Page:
A few days ago the ground at the top of the garden had drained enough for Dave to start rotovating. Half the potential potato patch was done while Dave was followed by an appreciative thong of ducks and chooks, hopefully hoovering up the bad bugs as well as juicy fat worms which we would rather keep. Unfortunately we soon had to move the fence to keep the dogs off the next bit to be turned over as they were bringing far too much mud into the house with having the door open. So the poultry are banished to the half of the garden where the thugs will be grown (pumpkin, courgettes, that sort of thing) where the ducks waddle up and down, now also going into the centre, poking away at the mud to see what they can find, looking comical with mounds of mud on the ends of their bills. And it seems they are finding plenty, going by their dangling crops at the end of a busy day. They are not eating huge amounts of feed really considering there are seven large ducks and a dozen chooks. The chickens tend to stay off the muddiest bits, keeping to the edges more.
|Make sure those trenches are straight!|
|Er...it hasn't been dug for you little man...remind me why I don't 'do' cais!|
Unfortunately I put my back out just at the wrong time and Dave has had to get on with sowing a few peas and broad beans while the ground was workable. Bit of a telling off from the neighbours for being too early for peas, but we'll see, we may be lucky. We have a few peas in the cold frame to put out once the soil has warmed properly, we don't want to put them in and cloche them as we might need the cloches for the seeds if it turns cold again. It's hard being patient! We also managed to get some red onion sets at the market so a hundred or so of those have gone in. I think I have been here too long, I was shocked that at just over two pounds a kilo the red onions are so much more expensive than the white onion sets. We got half a kilo and used half of them, now feeling a bit mean!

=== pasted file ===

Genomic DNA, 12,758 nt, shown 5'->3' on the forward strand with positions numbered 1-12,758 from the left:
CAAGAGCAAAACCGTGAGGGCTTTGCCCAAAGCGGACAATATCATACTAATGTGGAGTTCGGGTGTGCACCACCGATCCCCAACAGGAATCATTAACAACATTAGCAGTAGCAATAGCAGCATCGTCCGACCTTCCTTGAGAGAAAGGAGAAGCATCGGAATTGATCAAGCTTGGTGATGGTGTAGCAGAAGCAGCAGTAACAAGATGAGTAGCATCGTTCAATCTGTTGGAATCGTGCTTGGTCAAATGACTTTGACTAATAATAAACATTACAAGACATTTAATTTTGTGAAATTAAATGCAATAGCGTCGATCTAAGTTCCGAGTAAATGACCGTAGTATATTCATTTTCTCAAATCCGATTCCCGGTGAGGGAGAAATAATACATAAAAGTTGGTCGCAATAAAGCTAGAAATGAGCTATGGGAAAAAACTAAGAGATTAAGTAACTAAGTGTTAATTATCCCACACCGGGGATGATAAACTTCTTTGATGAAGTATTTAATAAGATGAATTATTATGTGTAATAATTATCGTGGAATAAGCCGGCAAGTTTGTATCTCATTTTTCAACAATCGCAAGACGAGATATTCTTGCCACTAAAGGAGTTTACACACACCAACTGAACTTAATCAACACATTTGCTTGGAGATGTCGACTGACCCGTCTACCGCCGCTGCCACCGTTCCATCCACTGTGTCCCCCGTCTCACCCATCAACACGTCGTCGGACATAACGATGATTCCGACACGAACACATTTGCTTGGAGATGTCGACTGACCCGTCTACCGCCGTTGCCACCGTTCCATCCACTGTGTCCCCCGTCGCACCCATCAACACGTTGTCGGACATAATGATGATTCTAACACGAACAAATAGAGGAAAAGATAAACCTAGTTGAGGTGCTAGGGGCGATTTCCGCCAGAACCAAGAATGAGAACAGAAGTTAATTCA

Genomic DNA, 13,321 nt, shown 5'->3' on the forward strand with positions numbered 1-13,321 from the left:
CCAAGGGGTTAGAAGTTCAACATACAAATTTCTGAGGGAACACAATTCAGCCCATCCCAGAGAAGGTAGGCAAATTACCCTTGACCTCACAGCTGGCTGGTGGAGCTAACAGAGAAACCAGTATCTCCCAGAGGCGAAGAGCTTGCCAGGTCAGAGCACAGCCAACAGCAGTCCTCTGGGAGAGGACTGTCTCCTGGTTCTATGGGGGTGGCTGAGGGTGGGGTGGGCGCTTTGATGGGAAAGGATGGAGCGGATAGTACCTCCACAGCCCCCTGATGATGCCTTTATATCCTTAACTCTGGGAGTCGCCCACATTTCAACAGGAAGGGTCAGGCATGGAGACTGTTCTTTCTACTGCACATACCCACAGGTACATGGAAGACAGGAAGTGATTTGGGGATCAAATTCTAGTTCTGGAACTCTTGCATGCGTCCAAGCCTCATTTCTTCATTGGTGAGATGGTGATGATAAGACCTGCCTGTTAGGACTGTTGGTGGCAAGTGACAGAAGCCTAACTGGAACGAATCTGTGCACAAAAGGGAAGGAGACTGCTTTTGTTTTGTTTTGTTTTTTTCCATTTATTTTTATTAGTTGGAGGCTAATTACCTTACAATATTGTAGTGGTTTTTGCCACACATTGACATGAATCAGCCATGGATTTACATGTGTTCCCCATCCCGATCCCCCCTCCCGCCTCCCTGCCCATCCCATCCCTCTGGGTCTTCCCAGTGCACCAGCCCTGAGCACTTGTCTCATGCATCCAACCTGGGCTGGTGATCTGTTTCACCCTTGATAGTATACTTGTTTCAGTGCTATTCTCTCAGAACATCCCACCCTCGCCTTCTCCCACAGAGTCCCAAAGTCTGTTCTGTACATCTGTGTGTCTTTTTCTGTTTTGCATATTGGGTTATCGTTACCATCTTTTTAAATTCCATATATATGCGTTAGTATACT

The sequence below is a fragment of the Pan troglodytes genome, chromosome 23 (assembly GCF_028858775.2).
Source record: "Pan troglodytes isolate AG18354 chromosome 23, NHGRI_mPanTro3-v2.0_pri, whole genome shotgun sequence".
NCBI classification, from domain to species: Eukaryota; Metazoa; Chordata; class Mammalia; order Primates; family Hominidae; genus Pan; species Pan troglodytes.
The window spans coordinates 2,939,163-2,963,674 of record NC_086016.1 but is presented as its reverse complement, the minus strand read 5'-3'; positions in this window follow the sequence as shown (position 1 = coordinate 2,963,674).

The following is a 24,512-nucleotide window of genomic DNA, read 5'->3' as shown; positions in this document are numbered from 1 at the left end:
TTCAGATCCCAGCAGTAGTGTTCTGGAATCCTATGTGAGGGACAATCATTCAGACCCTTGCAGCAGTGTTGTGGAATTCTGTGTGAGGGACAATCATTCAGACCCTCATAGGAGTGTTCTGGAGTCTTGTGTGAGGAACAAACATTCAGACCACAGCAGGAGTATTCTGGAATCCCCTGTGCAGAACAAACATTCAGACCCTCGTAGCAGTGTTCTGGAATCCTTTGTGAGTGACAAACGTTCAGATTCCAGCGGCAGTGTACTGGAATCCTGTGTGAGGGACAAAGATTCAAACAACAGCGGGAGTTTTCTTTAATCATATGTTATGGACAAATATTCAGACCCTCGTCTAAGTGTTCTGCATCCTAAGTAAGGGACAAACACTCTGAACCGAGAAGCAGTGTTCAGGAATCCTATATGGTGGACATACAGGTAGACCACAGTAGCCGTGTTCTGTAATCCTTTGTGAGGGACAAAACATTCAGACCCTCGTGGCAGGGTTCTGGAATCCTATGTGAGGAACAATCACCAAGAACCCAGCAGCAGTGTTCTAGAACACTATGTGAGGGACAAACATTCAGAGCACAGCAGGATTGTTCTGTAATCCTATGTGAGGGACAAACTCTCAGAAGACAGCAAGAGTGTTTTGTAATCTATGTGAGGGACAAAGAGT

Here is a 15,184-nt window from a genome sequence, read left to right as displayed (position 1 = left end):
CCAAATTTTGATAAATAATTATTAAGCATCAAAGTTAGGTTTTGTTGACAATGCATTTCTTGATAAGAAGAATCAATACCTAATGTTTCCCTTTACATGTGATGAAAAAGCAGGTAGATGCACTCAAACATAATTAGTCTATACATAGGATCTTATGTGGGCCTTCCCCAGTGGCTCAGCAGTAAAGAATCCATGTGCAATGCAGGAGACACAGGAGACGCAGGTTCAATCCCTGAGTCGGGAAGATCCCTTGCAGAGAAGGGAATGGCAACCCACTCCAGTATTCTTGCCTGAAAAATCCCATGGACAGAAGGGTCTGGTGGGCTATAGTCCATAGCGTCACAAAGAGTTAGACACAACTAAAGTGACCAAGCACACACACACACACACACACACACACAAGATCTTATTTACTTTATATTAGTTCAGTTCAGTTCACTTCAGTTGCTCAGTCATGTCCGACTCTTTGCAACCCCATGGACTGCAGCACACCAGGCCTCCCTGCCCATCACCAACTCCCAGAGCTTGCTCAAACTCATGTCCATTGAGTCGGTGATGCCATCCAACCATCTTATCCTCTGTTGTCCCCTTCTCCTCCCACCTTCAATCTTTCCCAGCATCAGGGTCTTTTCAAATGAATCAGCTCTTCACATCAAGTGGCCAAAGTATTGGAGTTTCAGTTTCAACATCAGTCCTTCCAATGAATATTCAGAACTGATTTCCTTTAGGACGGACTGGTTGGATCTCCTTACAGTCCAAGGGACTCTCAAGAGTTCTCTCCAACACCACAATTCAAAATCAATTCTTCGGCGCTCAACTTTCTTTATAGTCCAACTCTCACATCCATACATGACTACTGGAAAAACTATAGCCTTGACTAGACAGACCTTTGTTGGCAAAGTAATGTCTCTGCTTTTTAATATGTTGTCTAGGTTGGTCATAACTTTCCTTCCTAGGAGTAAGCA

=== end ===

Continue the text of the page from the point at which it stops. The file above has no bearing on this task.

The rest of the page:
|The cold frame is greening up|
The big after winter tidy up has begun, Dave has his pruners to hand and has attacked the grape vines, roses and perennials and weeded the borders. It has since rained and become soggy again so all that work was done just in time. The seedlings are all doing well and more perennials and veggies have been sown in their little mini greenhouses. It is time to get more tomatoes and cucumbers on the go so that we have nice, well grown plants for April, The corridor upstairs is proving a valuable space, with seedlings growing nice and straight due to all the light...admittedly not too fast as it has been cold up there, but we don't need to move seedlings away from the window at night any more.
|The rspberries mulched and tidied with some spare stones|
|The first batch of tomatoes and aubergines|
We don't have a great many resident winter birds here, but those that have twittered through the cold days are now singing loudly, trying to outdo each other. Regular visitors apart from the tree sparrows are great, coal and blue tits, black redstart, magpie, jay, collared doves, woodpeckers and the occasional goldfinch. There have also been hawfinch and sparrow hawk this year, but no sign of chaffinch or serin, but that might be because I have my back to the window!
There is also movement in the fields, new plants sprouting up everywhere. I love the changeability of this time of the year, every new bit of growth gives such pleasure and promise of things to come. Some of our perennials are also starting to move
|The lettuces have perked up again|
|.....and the other two take over when she goes inside to cool down|
|Our boy Sevi strutting his stuff|
|Next door's cat. he's only young and seems to want to join in. but I'm not sure he would enjoy a game of chase with Bella!|